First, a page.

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A lack of funding is holding back US leadership on Women, Peace and Security

20 September 2019 Ursala Knudsen-Latta A lack of funding is holding back US leadership on Women, Peace and Security

Photo: CIASE/Conciliation Resources

Two years ago, the Women, Peace and Security Act was signed into law, enshrining and prioritizing the Women, Peace and Security Agenda within US foreign policy. Now Congress and the White House must act to fund it.

The Women, Peace and Security (WPS) Agenda calls for a gendered perspective of conflict and a response to its distinct impacts on men and women, boys and girls. It also calls for a closer look into the gendered drivers of conflict, the transformation of gender power dynamics, and women’s equal and meaningful participation in conflict prevention, resolution, peacebuilding, and recovery. However, WPS’s transformative potential remains unfulfilled nearly two decades after its adoption by the United Nations Security Council.

From 1990 to 2017, women made up only two percent of mediators and five percent of signatories in all major peace processes. This is despite strong evidence that women’s participation increases the chance of reaching a  peace agreement and peace agreements reached with women at the table are 35 percent more likely to last at least 15 years than those reached without them. Women’s meaningful inclusion also leads to the promotion of gender equality and the transformation of harmful power and gender dynamics, as seen recently in the 2016 Colombian peace agreement. In 2012, as formal talks began in Cuba between the Colombian government and the Revolutionary Armed Forces (FARC), five percent of negotiators were women. In response to this low number, women’s rights organizations and civil society leaders convened the 2013 National Summit of Women and Peace, demanding higher representation of women from all sides in the process. Within two years, women made up 20 percent of government and 43 percent of FARC delegates. Beyond the negotiating table, women also contributed to the peace process through major roles in government institutions, such as the Office of the High Commissioner for Peace and participation in the first gender sub-commission.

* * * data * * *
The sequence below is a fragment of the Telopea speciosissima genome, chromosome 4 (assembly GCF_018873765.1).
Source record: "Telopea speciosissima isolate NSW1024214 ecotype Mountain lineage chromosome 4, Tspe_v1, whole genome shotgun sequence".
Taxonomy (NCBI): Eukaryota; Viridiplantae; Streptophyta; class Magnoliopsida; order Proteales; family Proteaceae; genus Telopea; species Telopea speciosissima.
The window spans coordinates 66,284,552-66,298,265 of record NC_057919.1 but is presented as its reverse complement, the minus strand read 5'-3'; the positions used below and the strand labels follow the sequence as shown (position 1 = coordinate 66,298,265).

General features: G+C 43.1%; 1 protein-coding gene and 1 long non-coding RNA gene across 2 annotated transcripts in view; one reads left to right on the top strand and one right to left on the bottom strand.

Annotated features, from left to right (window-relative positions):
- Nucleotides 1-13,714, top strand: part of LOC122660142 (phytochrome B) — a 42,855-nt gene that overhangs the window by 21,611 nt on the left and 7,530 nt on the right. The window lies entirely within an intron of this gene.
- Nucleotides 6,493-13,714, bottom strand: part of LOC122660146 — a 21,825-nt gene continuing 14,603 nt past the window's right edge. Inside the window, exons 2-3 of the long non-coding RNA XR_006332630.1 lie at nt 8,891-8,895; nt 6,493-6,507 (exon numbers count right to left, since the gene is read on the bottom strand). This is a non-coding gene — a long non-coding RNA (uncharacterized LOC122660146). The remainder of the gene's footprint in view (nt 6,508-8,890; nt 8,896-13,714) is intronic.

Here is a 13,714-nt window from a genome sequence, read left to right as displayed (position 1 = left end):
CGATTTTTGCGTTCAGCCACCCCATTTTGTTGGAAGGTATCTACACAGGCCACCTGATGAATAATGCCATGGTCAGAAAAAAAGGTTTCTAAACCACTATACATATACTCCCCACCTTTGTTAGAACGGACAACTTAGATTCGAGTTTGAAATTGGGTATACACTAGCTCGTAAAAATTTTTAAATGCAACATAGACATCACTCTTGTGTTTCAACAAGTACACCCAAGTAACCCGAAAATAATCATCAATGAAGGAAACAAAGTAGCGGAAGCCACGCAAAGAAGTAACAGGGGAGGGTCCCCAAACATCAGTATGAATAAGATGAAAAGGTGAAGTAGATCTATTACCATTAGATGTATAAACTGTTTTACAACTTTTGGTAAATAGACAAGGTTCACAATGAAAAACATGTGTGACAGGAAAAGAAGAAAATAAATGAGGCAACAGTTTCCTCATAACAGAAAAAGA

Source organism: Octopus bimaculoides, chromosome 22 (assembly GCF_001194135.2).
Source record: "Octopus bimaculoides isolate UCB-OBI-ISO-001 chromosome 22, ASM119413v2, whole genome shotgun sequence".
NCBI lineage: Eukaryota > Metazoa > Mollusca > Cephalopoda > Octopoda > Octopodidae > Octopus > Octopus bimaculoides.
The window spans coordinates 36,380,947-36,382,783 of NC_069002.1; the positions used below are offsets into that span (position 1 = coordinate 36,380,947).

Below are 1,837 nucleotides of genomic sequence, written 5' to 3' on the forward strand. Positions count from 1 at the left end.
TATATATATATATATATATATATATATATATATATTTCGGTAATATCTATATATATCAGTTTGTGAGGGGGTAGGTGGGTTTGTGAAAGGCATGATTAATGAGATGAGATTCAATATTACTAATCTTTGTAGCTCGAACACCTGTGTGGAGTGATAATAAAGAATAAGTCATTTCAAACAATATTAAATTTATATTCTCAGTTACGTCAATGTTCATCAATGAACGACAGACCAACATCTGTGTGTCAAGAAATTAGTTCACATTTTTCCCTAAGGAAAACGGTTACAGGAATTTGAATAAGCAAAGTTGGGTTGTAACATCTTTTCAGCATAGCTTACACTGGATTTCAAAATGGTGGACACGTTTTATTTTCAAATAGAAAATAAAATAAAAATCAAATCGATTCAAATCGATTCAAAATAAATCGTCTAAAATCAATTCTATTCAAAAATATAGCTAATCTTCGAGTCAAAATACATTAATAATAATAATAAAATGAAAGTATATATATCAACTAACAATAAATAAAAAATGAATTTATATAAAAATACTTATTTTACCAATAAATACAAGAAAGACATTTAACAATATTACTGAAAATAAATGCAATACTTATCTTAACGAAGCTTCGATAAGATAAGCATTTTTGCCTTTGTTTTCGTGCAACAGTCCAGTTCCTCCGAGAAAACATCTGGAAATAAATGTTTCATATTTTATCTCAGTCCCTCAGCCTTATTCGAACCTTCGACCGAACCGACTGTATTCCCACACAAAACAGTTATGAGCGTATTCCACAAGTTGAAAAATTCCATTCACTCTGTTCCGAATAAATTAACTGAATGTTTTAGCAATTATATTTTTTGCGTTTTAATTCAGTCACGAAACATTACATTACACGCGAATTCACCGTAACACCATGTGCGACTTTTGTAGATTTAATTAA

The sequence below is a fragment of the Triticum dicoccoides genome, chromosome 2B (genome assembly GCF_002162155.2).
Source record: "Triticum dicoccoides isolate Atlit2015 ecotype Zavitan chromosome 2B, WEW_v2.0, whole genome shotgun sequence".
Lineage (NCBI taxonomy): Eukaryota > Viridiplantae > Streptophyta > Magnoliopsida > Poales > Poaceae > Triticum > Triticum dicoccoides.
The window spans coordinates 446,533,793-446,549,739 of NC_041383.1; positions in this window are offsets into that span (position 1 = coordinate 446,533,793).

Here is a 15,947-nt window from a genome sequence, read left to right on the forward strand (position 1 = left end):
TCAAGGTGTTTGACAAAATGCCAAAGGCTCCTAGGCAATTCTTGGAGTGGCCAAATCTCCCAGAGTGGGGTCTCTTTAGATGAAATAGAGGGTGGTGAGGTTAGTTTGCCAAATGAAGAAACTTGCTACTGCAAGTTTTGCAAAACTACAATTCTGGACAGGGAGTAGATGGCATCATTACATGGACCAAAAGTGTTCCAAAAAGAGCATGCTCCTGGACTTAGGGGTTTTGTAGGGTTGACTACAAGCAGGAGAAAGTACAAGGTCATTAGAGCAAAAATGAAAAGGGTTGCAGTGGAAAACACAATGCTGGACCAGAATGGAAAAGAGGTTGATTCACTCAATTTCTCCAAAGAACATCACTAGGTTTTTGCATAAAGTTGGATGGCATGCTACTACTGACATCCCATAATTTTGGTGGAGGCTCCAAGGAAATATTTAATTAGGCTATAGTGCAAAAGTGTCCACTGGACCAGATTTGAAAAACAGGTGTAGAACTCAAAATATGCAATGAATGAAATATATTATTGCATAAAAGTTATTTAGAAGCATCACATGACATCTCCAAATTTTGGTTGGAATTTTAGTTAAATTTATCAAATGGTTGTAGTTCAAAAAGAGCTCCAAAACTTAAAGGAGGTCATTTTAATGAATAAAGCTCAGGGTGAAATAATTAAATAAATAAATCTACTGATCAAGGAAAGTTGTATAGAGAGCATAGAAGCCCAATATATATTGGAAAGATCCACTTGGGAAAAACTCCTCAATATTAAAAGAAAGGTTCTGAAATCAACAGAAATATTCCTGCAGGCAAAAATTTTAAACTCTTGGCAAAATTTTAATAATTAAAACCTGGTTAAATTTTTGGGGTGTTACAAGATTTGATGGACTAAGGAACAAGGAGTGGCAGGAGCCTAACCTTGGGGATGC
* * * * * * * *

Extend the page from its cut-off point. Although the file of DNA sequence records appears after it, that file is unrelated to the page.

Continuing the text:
Today, women continue to play a critical role in maintaining Colombia’s fragile peace. But a lack of funding coupled with slow and inadequate implementation of the agreement is putting the peace at risk – in Colombia and around the world.

In the US, it took eleven years to formally take up the WPS Agenda when in 2011 President Obama signed Executive Order 13595, which instituted a National Action Plan on Women, Peace and Security. These national action plans (NAPs) are tools for states to outline their priorities, develop plans for implementing them, and monitor their progress towards the objectives of WPS (as of August 2019, 81 states have their own NAPs). However, despite the encouraging signs from the Obama administration, civil society advocates understood the tenuous nature of executive orders and lobbied for legislation that would ensure the WPS Agenda remained an enduring pillar of US foreign policy.